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An Ethics of Observation. Four Films by Wang Bing
September 9, 2017 @ 7:00 pm - 9:00 pm
Three Sisters (San zimei)
September 9, 7:00 pm
September 30, 4:00 pm
France/Hong Kong 2016, DCP, color, 153 min. Mandarin with English subtitles
High in the remote Yunnan Mountains live three sisters, ages ten, six and four, abandoned by their mother and left largely alone by a father who must travel vast distances in search of work. This heart-wrenching portrait of family and fidelity is grounded in the remarkable intimacy of camera and subject that is Wang’s extraordinary gift, allowing us to not only observe but to seemingly be a part of the daily rituals and rhythms of the girls, who miraculously never appear to struggle against their plight, instead abiding almost entirely within the everyday. Three Sisters is one of Wang’s most stark, elemental and beautiful films; a raw, unconventional beauty derives from the truth and subtlety of the unstated but everywhere palpable bonds connecting the children and their father, despite the distances and hardships that threaten to tear them asunder.
Bitter Money (Ku Qian)
September 10, 7:00 pm
China/France 2017, DCP, color, 152 min. Mandarin with English subtitles
A restless energy drives Bitter Money’s portrayal of the difficult lives of migrant garment workers who travel from rural Yunnan to the eastern city of Huzhou in search of scarce jobs and security. Like its uprooted subjects, Bitter Money seems to be ceaselessly searching for a center, a point of stability in a world set adrift by sleepless sweatshops and the crowds of slave laborers who fuel the world’s insatiable appetite for cheap and disposable goods. Bitter Money is arguably Wang’s most abstract film, the work that moves toward yet ultimately denies a socioeconomic vantage point able to survey a larger terrain. Instead Wang is drawn, again and again, to the individual lives unraveling slowly before his camera, trapped in a desperate cycle of endless work and impossible debt, an existential condition rarely rendered with such sadness and truth than in Wang’s uncompromised cinema.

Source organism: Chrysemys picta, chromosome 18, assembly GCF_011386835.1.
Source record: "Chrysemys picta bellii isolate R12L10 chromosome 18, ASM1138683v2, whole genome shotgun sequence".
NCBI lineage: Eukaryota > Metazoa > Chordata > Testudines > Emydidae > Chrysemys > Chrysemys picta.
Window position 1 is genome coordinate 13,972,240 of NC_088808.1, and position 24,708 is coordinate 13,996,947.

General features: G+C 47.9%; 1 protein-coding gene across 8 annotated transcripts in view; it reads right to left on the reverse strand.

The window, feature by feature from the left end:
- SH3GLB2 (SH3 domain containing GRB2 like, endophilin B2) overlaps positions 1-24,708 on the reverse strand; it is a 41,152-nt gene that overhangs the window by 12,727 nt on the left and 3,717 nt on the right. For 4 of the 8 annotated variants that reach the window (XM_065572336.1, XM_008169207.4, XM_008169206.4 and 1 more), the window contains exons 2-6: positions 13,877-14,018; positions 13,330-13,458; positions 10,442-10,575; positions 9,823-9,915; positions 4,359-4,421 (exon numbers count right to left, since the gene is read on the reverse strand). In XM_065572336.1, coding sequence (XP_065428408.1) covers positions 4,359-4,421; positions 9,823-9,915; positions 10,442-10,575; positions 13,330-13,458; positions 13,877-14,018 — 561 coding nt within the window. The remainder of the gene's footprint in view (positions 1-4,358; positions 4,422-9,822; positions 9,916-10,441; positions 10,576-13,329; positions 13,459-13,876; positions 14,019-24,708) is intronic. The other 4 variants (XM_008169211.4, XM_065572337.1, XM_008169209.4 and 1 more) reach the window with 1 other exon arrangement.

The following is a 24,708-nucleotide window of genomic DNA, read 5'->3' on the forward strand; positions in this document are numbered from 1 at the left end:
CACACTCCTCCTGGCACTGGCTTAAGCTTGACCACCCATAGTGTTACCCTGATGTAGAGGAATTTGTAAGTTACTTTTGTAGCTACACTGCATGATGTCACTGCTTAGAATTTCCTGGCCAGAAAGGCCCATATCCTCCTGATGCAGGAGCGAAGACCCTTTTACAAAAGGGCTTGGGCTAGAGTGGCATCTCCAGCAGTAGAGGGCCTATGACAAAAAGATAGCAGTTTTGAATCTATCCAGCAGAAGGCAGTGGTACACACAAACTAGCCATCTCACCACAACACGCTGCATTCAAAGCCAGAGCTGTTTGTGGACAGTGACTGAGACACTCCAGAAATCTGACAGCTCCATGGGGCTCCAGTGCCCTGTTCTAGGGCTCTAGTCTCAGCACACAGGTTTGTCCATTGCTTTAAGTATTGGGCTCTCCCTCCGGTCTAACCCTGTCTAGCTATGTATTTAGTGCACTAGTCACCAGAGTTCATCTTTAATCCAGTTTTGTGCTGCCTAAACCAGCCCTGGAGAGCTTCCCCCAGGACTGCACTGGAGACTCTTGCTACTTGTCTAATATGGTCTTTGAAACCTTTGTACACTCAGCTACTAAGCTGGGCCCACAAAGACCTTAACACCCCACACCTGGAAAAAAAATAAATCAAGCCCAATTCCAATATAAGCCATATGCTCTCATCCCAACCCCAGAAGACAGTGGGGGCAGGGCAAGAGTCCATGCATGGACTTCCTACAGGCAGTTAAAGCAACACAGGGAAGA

‘Til Madness Do Us Part (Feng ai)
September 16, 7:00 pm
Japan/France/Hong Kong 2016, DCP, color, 238 min. Mandarin with English subtitles
‘Til Madness Do Us Part announced Wang Bing as the authentic heir to Frederick Wiseman with its gripping, shape-shifting portrait of an isolated “asylum” whose exact mission remains troublingly unclear throughout the film’s almost four-hour length. Simultaneously prison, hospital and refuge, the unnamed institution is peopled by a sprawling community of patients/inmates who range from the clearly insane to incarcerated petty criminals to others who have been simply deposited by families unable to care for their weakest or eldest members. Shot over the course of two-and-a-half months, ‘Til Madness Do Us Part takes place almost entirely within a single all-male floor of the asylum, resulting in a film that restores the true meaning of the term immersive now used too frequently to superficially describe contemporary moving image art. Following Wang’s restless, gliding camera, the viewer drifts through the asylum, gently observing but never privileging any of the men who drift, tranquilized, stunned, sleepless, lost. Never settling upon a single figure, ‘Til Madness Do Us Part is instead a choral and decentered film that tests our roles as privileged viewers and as extensions of the cinema’s surveillance apparatus. So engrossed, so immersed are we that a sudden burst of freedom becomes disorienting, unnatural, as we realize that we have become accustomed to the fluid enclosure of the asylum, where night is day and day is night.
September 18, 7:00 pm
Hong Kong/France 2017, DCP, color, 148 min. Burmese & Mandarin with English subtitles
With Ta’ang, Wang offers invaluable and deeply moving cinematic testimony to the terrible plight of refugees victimized by the intractable conflicts that enflame so much of today’s world yet rarely receive the attention or solutions they so urgently demand. Ta’angis named for the Burmese ethnic minorities driven from Myanmar by the still-raging war between the Burmese Army and a strong insurgent movement that includes troops of the Ta’ang National Liberation Army. Wang’s haunting film inhabits the fragile camps and shelters of the refugees squatting in the border nether-zone, fleeing from the imminent threat of violence embodied in the quickening sound of bombs that recurs throughout the film’s second half. At the heart of Ta’ang are the whispering groups that huddle quietly around the firesides at night, telling stories, sharing cold comforts and creating a vital yet fleeting community trapped in an anxious waiting, bravely resolute despite the imminent threat of extinction.